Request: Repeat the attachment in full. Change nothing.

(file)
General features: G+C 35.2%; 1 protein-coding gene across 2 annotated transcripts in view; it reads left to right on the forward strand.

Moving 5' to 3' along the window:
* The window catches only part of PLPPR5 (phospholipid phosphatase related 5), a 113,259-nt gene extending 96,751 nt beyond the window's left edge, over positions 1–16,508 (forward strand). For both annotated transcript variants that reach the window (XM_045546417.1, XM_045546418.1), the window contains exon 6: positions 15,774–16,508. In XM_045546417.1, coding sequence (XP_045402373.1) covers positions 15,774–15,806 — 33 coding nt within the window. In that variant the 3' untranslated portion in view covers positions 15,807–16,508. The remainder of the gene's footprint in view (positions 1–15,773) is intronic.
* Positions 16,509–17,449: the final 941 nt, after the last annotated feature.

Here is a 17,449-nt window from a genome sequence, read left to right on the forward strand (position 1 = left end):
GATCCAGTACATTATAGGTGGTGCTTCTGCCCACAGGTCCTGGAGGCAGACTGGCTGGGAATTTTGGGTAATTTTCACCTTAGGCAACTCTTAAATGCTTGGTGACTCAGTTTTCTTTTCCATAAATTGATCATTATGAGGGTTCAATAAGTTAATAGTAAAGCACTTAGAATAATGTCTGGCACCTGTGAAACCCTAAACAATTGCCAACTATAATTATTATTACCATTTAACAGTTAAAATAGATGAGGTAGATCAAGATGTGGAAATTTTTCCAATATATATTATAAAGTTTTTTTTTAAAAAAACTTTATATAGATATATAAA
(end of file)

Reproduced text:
General features: G+C 35.2%; 1 protein-coding gene across 2 annotated transcripts in view; it reads left to right on the forward strand.

Moving 5' to 3' along the window:
* The window catches only part of PLPPR5 (phospholipid phosphatase related 5), a 113,259-nt gene extending 96,751 nt beyond the window's left edge, over positions 1–16,508 (forward strand). For both annotated transcript variants that reach the window (XM_045546417.1, XM_045546418.1), the window contains exon 6: positions 15,774–16,508. In XM_045546417.1, coding sequence (XP_045402373.1) covers positions 15,774–15,806 — 33 coding nt within the window. In that variant the 3' untranslated portion in view covers positions 15,807–16,508. The remainder of the gene's footprint in view (positions 1–15,773) is intronic.
* Positions 16,509–17,449: the final 941 nt, after the last annotated feature.

Here is a 17,449-nt window from a genome sequence, read left to right on the forward strand (position 1 = left end):
GATCCAGTACATTATAGGTGGTGCTTCTGCCCACAGGTCCTGGAGGCAGACTGGCTGGGAATTTTGGGTAATTTTCACCTTAGGCAACTCTTAAATGCTTGGTGACTCAGTTTTCTTTTCCATAAATTGATCATTATGAGGGTTCAATAAGTTAATAGTAAAGCACTTAGAATAATGTCTGGCACCTGTGAAACCCTAAACAATTGCCAACTATAATTATTATTACCATTTAACAGTTAAAATAGATGAGGTAGATCAAGATGTGGAAATTTTTCCAATATATATTATAAAGTTTTTTTTTAAAAAAACTTTATATAGATATATAAA